sarah lund

Sarah Lund in The Killing wore some very hygge jumpers even while solving murders Another characteristic feature of the Danish approach to interiors is not worrying too much about cost. So if there’s something you really want in your home that’s a bit expensive, save up and buy it anyway rather than settling for something that’s just ok. And conversely, cheap things are fine too, if you like them.

Hygge lamps and light

Light is of course a critical element in the hygge approach. Lighting design is the quickest, easiest way to create a warm and cosy atmosphere. Danes absolutely love candles, but they also go for having a lot of lamps dotted about, creating soothing pools of light for reading or just lounging.


A Pooky Verona lamp in burnt wood - very hygge So if you want hyggify your home, make sure you have multiple sources of light: floor lamps, table lamps as well as wall lights and pendants lights. That will give you plenty of options for different moods and settings. You can play around with the combinations until you find the perfect hygge setting for every occasion: crisp mornings, rainy afternoons, winter evenings. And if you’re interested in that kind of thing, take a look at: Home lighting design: a guide to layering light.

So that’s hygge. Now you’ve got the idea, why not have a go at hyggeing up a nook of your home with a Pooky light and let’s see if we British can join the Danes at the top of the list of happiest nations. After all, we’ve got the weather for it….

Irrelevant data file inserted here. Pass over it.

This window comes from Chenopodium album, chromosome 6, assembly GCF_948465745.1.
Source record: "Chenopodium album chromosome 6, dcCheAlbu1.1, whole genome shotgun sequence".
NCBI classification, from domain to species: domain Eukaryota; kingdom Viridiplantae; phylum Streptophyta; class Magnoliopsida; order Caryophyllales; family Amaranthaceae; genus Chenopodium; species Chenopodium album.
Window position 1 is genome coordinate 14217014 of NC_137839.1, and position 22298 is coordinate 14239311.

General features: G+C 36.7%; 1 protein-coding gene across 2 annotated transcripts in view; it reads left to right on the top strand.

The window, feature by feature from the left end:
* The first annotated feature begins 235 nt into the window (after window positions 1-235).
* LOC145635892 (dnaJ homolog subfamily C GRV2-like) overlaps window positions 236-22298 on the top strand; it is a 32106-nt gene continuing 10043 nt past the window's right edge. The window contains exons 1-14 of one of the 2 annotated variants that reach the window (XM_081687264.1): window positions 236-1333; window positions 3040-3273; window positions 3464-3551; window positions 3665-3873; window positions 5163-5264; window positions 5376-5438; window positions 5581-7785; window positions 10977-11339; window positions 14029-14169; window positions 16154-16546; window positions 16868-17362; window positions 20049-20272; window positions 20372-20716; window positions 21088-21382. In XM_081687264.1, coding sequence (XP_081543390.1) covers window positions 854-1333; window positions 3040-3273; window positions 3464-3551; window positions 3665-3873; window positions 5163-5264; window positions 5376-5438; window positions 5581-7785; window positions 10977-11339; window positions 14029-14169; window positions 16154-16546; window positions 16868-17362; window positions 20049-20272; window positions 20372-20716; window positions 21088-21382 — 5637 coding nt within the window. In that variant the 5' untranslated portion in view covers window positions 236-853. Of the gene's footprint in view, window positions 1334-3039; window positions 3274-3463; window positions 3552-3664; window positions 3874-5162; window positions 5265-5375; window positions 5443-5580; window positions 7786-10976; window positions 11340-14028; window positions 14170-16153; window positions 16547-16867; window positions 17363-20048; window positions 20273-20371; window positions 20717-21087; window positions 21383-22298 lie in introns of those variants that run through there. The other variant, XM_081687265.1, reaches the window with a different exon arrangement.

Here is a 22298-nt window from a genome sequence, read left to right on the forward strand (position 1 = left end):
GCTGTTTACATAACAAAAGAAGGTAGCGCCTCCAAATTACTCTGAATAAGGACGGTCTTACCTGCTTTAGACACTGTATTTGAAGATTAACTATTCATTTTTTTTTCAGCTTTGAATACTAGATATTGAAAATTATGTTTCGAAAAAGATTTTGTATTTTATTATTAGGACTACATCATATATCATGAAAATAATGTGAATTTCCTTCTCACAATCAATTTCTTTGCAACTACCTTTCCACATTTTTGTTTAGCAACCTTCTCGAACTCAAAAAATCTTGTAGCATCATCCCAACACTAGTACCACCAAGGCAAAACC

Twelve tips for British Hygge Who says the Brits can’t do hygge? Here are 12 distinctively British ways to enjoy a shot of Danish-style happiness and contentment
  1. Go for a not-too-taxing stroll on a crisp Sunday morning then a roast at a gastropub with a real fire. Wear wellies, take dog, eat sticky toffee pudding for afters.
  2. Sing Away in a Manger, slightly glowing with mulled wine, at church on Christmas Eve.
  3. Say ‘Shall we go through?’ and all repair to the living room with full glasses of wine and put on one of these six after-dinner jazz albums.
  4. Wake up in a tent and listen to the summer holiday drizzle gently tap-tapping on the canvas.
  5. Do the full Sunday night television grand slam: Countryfile, Antiques Roadshow, Last of the Summer Wine and then perhaps a DVD marathon of the Colin Firth version of Pride and Prejudice.
  6. Use a proper teapot for a change.
  7. Hide the phones and devices and all play a board game (but NOT Monopoly – it always ends in tears and bitter recriminations).
  8. Fall asleep in front of the snooker final.
  9. When you buy fish and chips for lots of people, put all the chips together in a massive communal pile in the middle of the floor.
  10. Watch an old episode of Dad’s Army with Grandpa and enjoy how hilarious he finds it.
  11. Go on a long train journey and find you have a whole four-seater table to yourself.
  12. Drink a foaming tankard of butterbeer at the Three Broomsticks Inn in Hogsmeade (nb. only works if you’re a character in Harry Potter).